Abdul Qadir Al Jaza’iri has a story quite similar to that of Omar Mukhtar. He was born in 1808 in Guenta, Algeria and grew up in his father, Muhieddin’s Islamic School. Abdul Qadir quickly excelled in his learning and by the age of 14, he memorised the Qur’an. His father Muhieddin Al Hasani was from the lineage of Hasan Ibn Ali which makes Abdul Qadir a descendant of the Prophet Muhammad (SAW), however it’s still uncertain whether he is from the descendants of the Prophet or not. Either way, he would end up as an international, anti-colonial pious Muslim who resisted the French invasion of Algeria during the 19th century. Furthermore, he is said to be ‘a gifted student’ not only because he became a hafiz early on, but also due to being educated in theology, jurisprudence and grammar.

In 1825, Abdul Qadir and his father, Muhieddin began their journey to Hajj. During this journey, he met the Imam Shamil and his thinking began to change. Imam Shamil was a Muslim fighter who fought the Russians in the Caucuses which inspired Abdul Qadir a lot and would lead him to lead his own resistance sooner in his lifetime.

After his return from Hajj, in 1832, Abdul Qadir became the leader of the Algerian army after his father refused the position due to his old age. In the first 2 years of his leadership, Al Jaza’iri unified the Algerian tribes and ensured security in Algeria. Before these things occurred though, in 1830, the French began their occupation of Algeria. The Algerian natives first showed no resistance until the French reached Oran. When that happened, Abdul Qadir’s father, Muhieddin Al Hasani was called to lead the resistance, which he first did and fought the French army at Oran.

Abdul Qadir and his army would soon for 15 years fight the French occupation. For ten years, Abdul Qadir successfully launched guerrilla attacks on the French as well as force the French into humiliating defeats on one of the greatest armies of Europe at that present time. Just like Omar Mukhtar, Al Jaza’iri was merciful and kind to his prisoners and on one occasion he released some prisoners as he didn’t have enough food to give them. After a very long resistance for 10 years, the French brutally massacred the Algerian people and many other atrocities and war crimes were carried out by them. They destroyed everything they saw and demolished the agricultural lands which soon forced Abdul Qadir to surrender in 1847 after 15 years of resistance.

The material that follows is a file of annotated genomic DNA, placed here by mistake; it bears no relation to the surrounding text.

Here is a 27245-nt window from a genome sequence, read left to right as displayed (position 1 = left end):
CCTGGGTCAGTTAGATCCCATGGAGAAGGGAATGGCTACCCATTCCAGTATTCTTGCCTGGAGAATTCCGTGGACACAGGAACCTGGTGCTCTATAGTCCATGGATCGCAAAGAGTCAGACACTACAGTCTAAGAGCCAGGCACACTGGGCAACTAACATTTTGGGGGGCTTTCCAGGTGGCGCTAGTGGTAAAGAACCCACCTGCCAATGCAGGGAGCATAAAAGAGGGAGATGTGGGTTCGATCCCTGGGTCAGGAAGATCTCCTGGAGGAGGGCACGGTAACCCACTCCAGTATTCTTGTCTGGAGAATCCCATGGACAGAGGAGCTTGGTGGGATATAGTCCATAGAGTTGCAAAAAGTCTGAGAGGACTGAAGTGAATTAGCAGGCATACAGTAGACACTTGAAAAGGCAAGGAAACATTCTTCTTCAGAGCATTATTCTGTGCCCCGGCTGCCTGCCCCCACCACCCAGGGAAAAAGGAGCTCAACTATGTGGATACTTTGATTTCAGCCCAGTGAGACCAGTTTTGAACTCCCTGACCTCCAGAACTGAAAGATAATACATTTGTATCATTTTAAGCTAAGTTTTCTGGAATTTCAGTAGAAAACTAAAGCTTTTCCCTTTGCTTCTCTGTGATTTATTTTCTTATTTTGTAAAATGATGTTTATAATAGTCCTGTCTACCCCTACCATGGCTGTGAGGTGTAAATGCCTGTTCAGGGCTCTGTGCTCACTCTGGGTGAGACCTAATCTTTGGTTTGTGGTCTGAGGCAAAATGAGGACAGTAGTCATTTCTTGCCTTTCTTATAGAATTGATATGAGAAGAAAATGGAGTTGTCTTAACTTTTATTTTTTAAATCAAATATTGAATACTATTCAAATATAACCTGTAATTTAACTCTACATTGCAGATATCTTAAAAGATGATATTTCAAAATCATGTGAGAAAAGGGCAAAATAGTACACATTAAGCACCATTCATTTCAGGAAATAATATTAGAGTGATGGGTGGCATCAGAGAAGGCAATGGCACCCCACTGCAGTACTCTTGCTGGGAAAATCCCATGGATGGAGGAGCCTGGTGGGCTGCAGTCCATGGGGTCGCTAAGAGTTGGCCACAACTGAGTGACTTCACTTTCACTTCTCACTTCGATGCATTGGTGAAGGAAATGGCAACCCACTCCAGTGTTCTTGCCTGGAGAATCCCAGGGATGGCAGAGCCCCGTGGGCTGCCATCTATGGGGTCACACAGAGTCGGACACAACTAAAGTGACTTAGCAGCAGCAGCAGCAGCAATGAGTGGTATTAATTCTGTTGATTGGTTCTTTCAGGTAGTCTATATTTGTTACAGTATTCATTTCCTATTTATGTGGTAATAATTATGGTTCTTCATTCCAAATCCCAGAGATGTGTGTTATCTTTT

Four years after he surrendered, Abdul Qadir was released by the new French president, Napoleon III due to the pressure from all around the world including appeals from even British MPs like Lord Londonderry. Napoleon III allowed Abdul Qadir to make his way to Damascus in Syria.

Although we may see him as a lion in defiance to the French, Al Jaza’iri was also a kind and gentle man like Mukhtar and stayed within the boundaries of the Islamic principles. For example, whilst in Damascus, in 1860, the Christian quarters was attacked by Druze who were another people living in that land. When the attacks began, Al Jaza’iri sheltered many of the Christians and protected them from the Druze. He said that this act was because of his Islamic principles and thus earned him the respect of the famous fighter of the Caucuses, Imam Shamil (Rahimuhullah).

The character, dignity and resistance of Abdul Qadir Al Jaza’iri earned him the respect of nearly all the leaders of that time such as the Ottoman Sultan, Abraham Lincoln, the Pope and many more. Today, he is recognised as an iconic figure in both the Islamic and Non-Muslim world. The New York Times described him as “one of the few great men of the century,” and his legacy lives on today even in the United States, where the town of Elkader in the state of Iowa is named after him. In the Muslim world, we see him as an obstinate warrior and a man who upheld the honour of the Muslims.

By Muhaimin Hussain

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